Saturday, July 01, 2006

It's good we practiced those PKs...

England couldn't make it happen today and Scolari was glad that he drilled his players on hitting those corners, although after the first 3 PK for the Iberians with one rebounding off the post and the other gliding just wide, it really didn't look like it was going to happen for them today.

This young man, decked out in his Portugeuse best, had his tickets for the semi-finals and was hoping that his team would be the one to make it to Munich on the 5th of July against the winner of tonight's nightcap between Brazil and France.

Fate has its way of making itself known and then just outside our hotel, long before the result was certain, two revelers knew they had it in the bag and had been celebrating for some time before Cristiano Ronaldo closed it out making the 3rd on the 5th try.

Time to go and catch a quick dinner in front of a TV set and watch Brazil v France.

Quite a day. It is never dull at the World Cup.

Click here to get the game details

Jesse Owens would have been surprised...

Jesse Owens would probably have been surprised to learn that 70 years after his famous Berlin Olympic appearance, that on June 30, 2006, the only player of color on the pitch in the match Argentina vs Germany would be from the host country - Deutschland.

It is notable that in the preliminary round game between France vs Togo, in Cologne on 23 June, the match ended with 20 players of color present on the field at the final whistle.

It is very good that FIFA has made the effort in these games in the Quarter Finals to emphasize through the declarations of the Team Captains the unified position of Football against racism and discrimination.


The Berlin Renaissance...

Sitting here in the room, it is so very hard to imagine what Berlin was like at the time of the visit of John F. Kennedy. From my window, just above the Brandenburg Gate, I find myself inside a modern European phenomenon. One driven no less by football than the incredible desire of the people to bring themselves the benefit consistent with the goals and aspirations of all people.

After decades of surpressed nationalism, kept in check by Americans, English, Russians and French, the positive spirit of German nationalism is now for this first time flourishing symbolically in the form of its flag adorning rooftops, cartops, clothing, faces and roadways. Everywhere, as not seen by a generation of soccer, Germany is standing proud in asserting itself as a winner and a gracious host. Pride and humility. What wonderful characteristics, probably best seen in the everpresent face of Franz Beckenbauer, who for those of us who know him for most of his six decades, find him as the symbol and personality which Germany has decided to adopt for this competition and for its evolution.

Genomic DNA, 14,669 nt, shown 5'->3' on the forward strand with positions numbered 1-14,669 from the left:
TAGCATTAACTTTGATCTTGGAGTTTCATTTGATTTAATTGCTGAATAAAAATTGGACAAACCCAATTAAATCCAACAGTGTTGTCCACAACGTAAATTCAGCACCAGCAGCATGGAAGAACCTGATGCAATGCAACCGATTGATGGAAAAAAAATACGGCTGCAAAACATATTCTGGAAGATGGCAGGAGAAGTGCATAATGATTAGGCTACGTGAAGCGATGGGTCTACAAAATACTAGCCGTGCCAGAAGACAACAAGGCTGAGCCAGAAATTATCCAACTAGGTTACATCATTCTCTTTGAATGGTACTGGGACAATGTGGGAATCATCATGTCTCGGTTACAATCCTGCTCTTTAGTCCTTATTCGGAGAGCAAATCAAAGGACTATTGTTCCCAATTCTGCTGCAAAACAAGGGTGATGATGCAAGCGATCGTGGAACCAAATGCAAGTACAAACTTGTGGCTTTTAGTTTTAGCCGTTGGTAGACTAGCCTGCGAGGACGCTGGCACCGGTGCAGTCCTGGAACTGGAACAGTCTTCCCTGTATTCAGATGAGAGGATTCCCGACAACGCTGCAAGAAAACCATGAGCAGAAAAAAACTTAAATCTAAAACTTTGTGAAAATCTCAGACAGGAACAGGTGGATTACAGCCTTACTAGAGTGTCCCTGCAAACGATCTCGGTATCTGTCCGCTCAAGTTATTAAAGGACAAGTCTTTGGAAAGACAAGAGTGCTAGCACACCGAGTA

Franz is the embodiment of the principles of good governance, competitive spirit, realistic assessments and understatement, while seeming to be overdelivering on a steady basis. As the game with Argentina concluded on Penalty Kicks, Beckenbauer rose knowing that the pieces of the puzzle were falling in place and that the continued success of the FIFA World Cup 2006 Germany was assured since his team and their leader, California based Jürgen Klinsmann, had used Germany's advantages wisely and exploited the errors of their opponent Argentina.

At some point in the future, I hope to understand what turns otherwise great coaches into men who fail to rise to the occasion. I recalled, all too well, the moment in 1998 when Mexico took the lead over Germany in Montpelier, France, in the round of 16. Manuel Lapuente's Mexicans had dominated the play with attack, possession and the score of 1-0 on a goal from blonde-headed Luis Hernandez. Suddenly he would change their tactic and defend against the onslaught of the German ranks hitting their defense over and over until Mexico coughed up goals to Klinsmann and Bierhoff and Germany advanced to the quarter-finals. I flew that afternoon to London with Henry Kissinger lamenting the unnecessary loss to Germany and watched the match between England and Argentina the following night only to learn how deep English depression can be.